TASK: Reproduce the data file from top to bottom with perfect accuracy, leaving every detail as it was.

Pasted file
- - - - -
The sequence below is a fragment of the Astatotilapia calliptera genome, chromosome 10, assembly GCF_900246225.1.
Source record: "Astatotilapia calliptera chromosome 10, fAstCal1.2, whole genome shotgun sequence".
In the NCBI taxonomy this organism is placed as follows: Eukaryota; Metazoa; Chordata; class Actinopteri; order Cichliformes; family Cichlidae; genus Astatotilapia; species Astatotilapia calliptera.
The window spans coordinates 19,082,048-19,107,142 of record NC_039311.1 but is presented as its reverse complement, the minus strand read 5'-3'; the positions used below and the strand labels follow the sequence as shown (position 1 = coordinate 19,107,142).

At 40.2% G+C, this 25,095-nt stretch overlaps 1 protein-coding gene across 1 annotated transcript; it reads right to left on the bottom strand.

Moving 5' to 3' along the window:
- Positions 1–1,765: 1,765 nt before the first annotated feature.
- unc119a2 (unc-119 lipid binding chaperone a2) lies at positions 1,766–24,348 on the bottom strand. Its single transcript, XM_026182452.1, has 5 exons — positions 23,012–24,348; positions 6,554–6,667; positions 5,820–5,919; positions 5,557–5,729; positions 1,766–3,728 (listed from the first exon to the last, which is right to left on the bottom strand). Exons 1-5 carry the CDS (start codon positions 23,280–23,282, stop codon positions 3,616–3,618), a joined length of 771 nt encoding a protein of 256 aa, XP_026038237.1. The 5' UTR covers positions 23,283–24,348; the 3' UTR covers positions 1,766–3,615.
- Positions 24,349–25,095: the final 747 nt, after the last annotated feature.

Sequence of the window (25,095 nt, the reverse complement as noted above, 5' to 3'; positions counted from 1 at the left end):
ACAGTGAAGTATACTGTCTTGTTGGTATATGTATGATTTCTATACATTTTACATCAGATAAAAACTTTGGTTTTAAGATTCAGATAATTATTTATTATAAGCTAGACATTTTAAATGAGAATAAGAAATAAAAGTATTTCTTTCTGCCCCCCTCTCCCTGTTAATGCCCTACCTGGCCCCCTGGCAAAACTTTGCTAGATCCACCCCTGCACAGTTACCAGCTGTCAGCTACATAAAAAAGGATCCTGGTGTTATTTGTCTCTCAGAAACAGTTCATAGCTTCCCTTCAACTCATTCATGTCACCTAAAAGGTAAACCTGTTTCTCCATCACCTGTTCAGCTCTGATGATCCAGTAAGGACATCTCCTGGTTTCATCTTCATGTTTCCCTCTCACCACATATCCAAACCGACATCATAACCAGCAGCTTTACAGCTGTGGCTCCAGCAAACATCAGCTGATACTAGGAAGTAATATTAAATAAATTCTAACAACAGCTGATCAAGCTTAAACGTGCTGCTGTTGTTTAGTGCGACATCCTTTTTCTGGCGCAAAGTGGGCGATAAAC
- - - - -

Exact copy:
The sequence below is a fragment of the Astatotilapia calliptera genome, chromosome 10, assembly GCF_900246225.1.
Source record: "Astatotilapia calliptera chromosome 10, fAstCal1.2, whole genome shotgun sequence".
In the NCBI taxonomy this organism is placed as follows: Eukaryota; Metazoa; Chordata; class Actinopteri; order Cichliformes; family Cichlidae; genus Astatotilapia; species Astatotilapia calliptera.
The window spans coordinates 19,082,048-19,107,142 of record NC_039311.1 but is presented as its reverse complement, the minus strand read 5'-3'; the positions used below and the strand labels follow the sequence as shown (position 1 = coordinate 19,107,142).

At 40.2% G+C, this 25,095-nt stretch overlaps 1 protein-coding gene across 1 annotated transcript; it reads right to left on the bottom strand.

Moving 5' to 3' along the window:
- Positions 1–1,765: 1,765 nt before the first annotated feature.
- unc119a2 (unc-119 lipid binding chaperone a2) lies at positions 1,766–24,348 on the bottom strand. Its single transcript, XM_026182452.1, has 5 exons — positions 23,012–24,348; positions 6,554–6,667; positions 5,820–5,919; positions 5,557–5,729; positions 1,766–3,728 (listed from the first exon to the last, which is right to left on the bottom strand). Exons 1-5 carry the CDS (start codon positions 23,280–23,282, stop codon positions 3,616–3,618), a joined length of 771 nt encoding a protein of 256 aa, XP_026038237.1. The 5' UTR covers positions 23,283–24,348; the 3' UTR covers positions 1,766–3,615.
- Positions 24,349–25,095: the final 747 nt, after the last annotated feature.

Sequence of the window (25,095 nt, the reverse complement as noted above, 5' to 3'; positions counted from 1 at the left end):
ACAGTGAAGTATACTGTCTTGTTGGTATATGTATGATTTCTATACATTTTACATCAGATAAAAACTTTGGTTTTAAGATTCAGATAATTATTTATTATAAGCTAGACATTTTAAATGAGAATAAGAAATAAAAGTATTTCTTTCTGCCCCCCTCTCCCTGTTAATGCCCTACCTGGCCCCCTGGCAAAACTTTGCTAGATCCACCCCTGCACAGTTACCAGCTGTCAGCTACATAAAAAAGGATCCTGGTGTTATTTGTCTCTCAGAAACAGTTCATAGCTTCCCTTCAACTCATTCATGTCACCTAAAAGGTAAACCTGTTTCTCCATCACCTGTTCAGCTCTGATGATCCAGTAAGGACATCTCCTGGTTTCATCTTCATGTTTCCCTCTCACCACATATCCAAACCGACATCATAACCAGCAGCTTTACAGCTGTGGCTCCAGCAAACATCAGCTGATACTAGGAAGTAATATTAAATAAATTCTAACAACAGCTGATCAAGCTTAAACGTGCTGCTGTTGTTTAGTGCGACATCCTTTTTCTGGCGCAAAGTGGGCGATAAAC